Comparing results of a call spread vs a call and how to manage the call spread after hitting the price target 'too soon'.
TSLA stock has been on a tear the past month, now trying to get above the 1000 level. A little over a month ago I used TSLA to illustrate the benefits of a vertical call spread versus buying an out-of-the-money call. The price target I used was 1000, and I gave it some time, out to July expiration. A month short of that price target TSLA stock has already reached that point.
A month ago I posted about Tesla (when it was $830) and compared a call spread (the July 830/1000) vs the 1000 call because they were similar prices ($55 on the spread, $47 on the call). One of the things you often hear traders talk about when doing a multi-leg trade, is "what if the move happens too quickly, sometimes you wish you had just done something more 'simple'." In this case TSLA hit the target of $1000 a month 'too soon'.
Let's recap the TSLA case to illustrate and then we'll talk about trade management below.
First, here was the original trade comparison, posted on OptionsEye on May 12th:
Using $1000 as a target, here's some trades generated by OptionsAi technology (all based on a 1 lot in options or in the case of stock, 100 shares):
I want to focus on the 830/1000 call spread. It costs $55, and that certainly seems like a lot, but let's focus on the components of that trade. Here are the current prices on those two strikes, expiring July 17th:
This $170 wide spread costs $55, but it is selling a 1000 call at nearly the same price (~$47). In other words, using a spread to target $1000 only costs slightly more than buying the $1000 call outright. And the difference in probability? It's massive. The 830/1000 call spread breaks-even around $885 in the stock, giving it a probability of profit percentage in the 40s. The 1000 call? It breaks-even at ~$1047, giving it only ~27% probability of profit. Well, what about profit potential? The call spread is capped at $1000, what if the stock goes above $1000? The call spread makes up to $115 at that level. The 1000 call would need TSLA to get to $1162 to do the same thing. Are you willing to let $47 ride on that?
I chose to highlight that example because the cost of the spread was so close to the cost of the 1000 call, $55 on the spread vs $47 on the call.
To the trade. With TSLA $1000, at the target, but with a month to go, buying the 1000 call would have worked great. It is now trading $80, a gain of $33 dollars.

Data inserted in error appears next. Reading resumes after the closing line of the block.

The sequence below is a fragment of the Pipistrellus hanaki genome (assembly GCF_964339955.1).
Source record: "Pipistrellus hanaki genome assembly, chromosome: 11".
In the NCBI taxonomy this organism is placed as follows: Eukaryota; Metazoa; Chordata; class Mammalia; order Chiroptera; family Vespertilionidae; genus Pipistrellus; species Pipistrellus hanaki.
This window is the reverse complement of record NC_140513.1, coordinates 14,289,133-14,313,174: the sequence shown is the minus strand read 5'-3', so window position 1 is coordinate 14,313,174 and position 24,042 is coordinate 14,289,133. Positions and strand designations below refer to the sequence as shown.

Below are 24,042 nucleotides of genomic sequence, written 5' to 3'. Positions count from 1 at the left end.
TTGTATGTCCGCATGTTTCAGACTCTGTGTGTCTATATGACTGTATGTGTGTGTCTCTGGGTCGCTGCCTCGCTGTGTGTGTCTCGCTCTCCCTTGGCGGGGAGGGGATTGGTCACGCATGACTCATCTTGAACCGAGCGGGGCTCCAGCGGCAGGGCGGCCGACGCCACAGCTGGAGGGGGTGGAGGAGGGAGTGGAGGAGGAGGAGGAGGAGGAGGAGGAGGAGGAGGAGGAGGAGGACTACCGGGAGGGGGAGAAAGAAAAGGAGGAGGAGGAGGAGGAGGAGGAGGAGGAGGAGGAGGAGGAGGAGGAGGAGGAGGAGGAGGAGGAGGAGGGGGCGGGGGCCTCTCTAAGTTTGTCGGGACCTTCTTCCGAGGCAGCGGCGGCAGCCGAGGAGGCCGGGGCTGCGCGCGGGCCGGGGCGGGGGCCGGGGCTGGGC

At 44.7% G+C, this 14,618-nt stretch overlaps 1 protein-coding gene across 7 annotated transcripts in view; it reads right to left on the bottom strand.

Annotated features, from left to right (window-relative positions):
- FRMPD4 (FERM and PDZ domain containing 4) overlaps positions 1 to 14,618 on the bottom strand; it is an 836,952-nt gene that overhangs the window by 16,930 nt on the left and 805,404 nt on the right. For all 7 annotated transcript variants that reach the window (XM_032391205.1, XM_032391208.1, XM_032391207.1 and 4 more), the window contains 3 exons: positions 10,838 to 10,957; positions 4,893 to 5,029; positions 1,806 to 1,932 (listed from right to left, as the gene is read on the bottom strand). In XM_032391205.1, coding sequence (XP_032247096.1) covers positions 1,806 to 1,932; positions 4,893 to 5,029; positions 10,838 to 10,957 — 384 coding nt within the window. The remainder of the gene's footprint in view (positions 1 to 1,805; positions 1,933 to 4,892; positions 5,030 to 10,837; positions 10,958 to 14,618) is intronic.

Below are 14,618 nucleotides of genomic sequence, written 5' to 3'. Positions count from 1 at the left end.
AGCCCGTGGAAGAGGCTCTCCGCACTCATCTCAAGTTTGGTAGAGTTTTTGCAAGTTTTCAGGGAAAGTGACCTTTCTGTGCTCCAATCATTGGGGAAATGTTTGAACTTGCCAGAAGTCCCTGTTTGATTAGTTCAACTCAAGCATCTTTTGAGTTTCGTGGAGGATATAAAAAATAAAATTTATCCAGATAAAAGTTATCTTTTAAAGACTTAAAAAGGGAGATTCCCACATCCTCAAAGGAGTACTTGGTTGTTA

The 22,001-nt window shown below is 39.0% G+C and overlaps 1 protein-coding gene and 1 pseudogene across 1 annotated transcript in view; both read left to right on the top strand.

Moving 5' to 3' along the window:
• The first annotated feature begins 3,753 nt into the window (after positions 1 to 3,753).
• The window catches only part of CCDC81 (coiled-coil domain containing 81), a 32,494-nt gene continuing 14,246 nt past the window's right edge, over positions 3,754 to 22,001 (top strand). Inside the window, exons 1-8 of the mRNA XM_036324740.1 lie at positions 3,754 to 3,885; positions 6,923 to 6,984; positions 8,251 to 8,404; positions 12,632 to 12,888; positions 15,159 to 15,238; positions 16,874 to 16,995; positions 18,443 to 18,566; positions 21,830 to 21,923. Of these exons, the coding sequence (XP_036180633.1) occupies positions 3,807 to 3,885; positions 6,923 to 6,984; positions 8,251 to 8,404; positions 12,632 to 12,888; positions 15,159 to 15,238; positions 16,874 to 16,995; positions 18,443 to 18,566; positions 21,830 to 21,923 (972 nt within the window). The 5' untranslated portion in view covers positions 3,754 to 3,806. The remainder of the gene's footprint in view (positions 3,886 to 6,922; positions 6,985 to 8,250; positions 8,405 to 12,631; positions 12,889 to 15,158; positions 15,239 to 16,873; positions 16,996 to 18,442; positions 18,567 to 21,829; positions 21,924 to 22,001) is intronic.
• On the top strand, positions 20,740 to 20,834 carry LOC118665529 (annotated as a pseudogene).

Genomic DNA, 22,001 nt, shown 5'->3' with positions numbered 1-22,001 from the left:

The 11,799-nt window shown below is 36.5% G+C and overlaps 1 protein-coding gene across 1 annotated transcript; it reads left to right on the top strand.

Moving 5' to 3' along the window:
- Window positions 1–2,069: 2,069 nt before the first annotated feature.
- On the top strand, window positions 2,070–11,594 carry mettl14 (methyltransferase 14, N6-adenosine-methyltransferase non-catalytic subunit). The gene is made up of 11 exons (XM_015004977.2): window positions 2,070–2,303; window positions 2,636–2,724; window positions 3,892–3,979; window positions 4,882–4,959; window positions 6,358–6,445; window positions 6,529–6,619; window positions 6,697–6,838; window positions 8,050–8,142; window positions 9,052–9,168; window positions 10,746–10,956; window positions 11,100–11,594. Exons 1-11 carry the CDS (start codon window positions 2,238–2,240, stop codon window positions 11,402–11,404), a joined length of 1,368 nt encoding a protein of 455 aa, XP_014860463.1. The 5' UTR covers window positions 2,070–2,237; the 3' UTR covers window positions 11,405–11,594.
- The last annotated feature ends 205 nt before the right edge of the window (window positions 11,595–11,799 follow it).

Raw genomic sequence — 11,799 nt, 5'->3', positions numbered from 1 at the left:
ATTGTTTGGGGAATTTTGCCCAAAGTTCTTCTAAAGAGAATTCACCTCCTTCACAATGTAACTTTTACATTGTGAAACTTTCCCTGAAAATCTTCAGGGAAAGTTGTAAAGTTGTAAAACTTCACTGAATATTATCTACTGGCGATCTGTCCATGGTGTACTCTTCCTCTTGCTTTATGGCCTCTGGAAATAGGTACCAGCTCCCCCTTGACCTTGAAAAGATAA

But let's compare that to the 830/1000 call spread (long the 830 call, short the 1000 call). It's worth worth $115. A gain of $60!
Now, the next question may be, but now the Call Spread is capped, while the call can keep making money, so the call is better now right? It is true that the call spread is capped, but right now it's only worth $115. That means if TSLA keeps going higher, it can still make another $55 (max value $170). And even if TSLA doesn't go anywhere and is $1000 a month from now, it would still make that last $55.
The 1000 call, on the other hand, currently trading $80, needs TSLA to keep going higher, above $1080 in the next month, just to not lose current profits. And it needs TSLA to get above $1162 to be worth more than the 830/1000 call spread on expiration. For those thinking in theta terms, the Call has decay working against it. The Call Spread... because it is short the 1000 call (which is now at-the-money)... has decay working for it.
Ways To Manage
As far as managing the call spread, it's easier than most think. Be patient and wait to see what TSLA does next. If it keeps going higher this call spread will continue to make money. Even if it goes sideways near 1000, this call spread will continue to make money. AND, if it does start to go lower, you have room. In fact, you can make a stop in the stock below (mentally) at which point the current profits would be at risk at expiration. Here's how: The trade is currently worth $115. That means that in a month, if the stock is above $945, this trade will have made more money than it has right now. (it's intrinsic value is 170 right now, but it's trading 115, meaning it just has to finish above 830+115 to be worth more than it is now) That's a pretty large buffer to the downside where it can be worth even more. And to the upside it guarantees it will be worth more.
That level is inside the expected move so it's good to keep a mental stop if the stock reverses from here. From OptionsAI technology bearish expected move on 7/17 is $873:
I featured a similar thought process on call spreads vs calls in NKLA the other day, you can read that here.
See a part of OptionsAI technology with your own price target and demo trades in AAPL HERE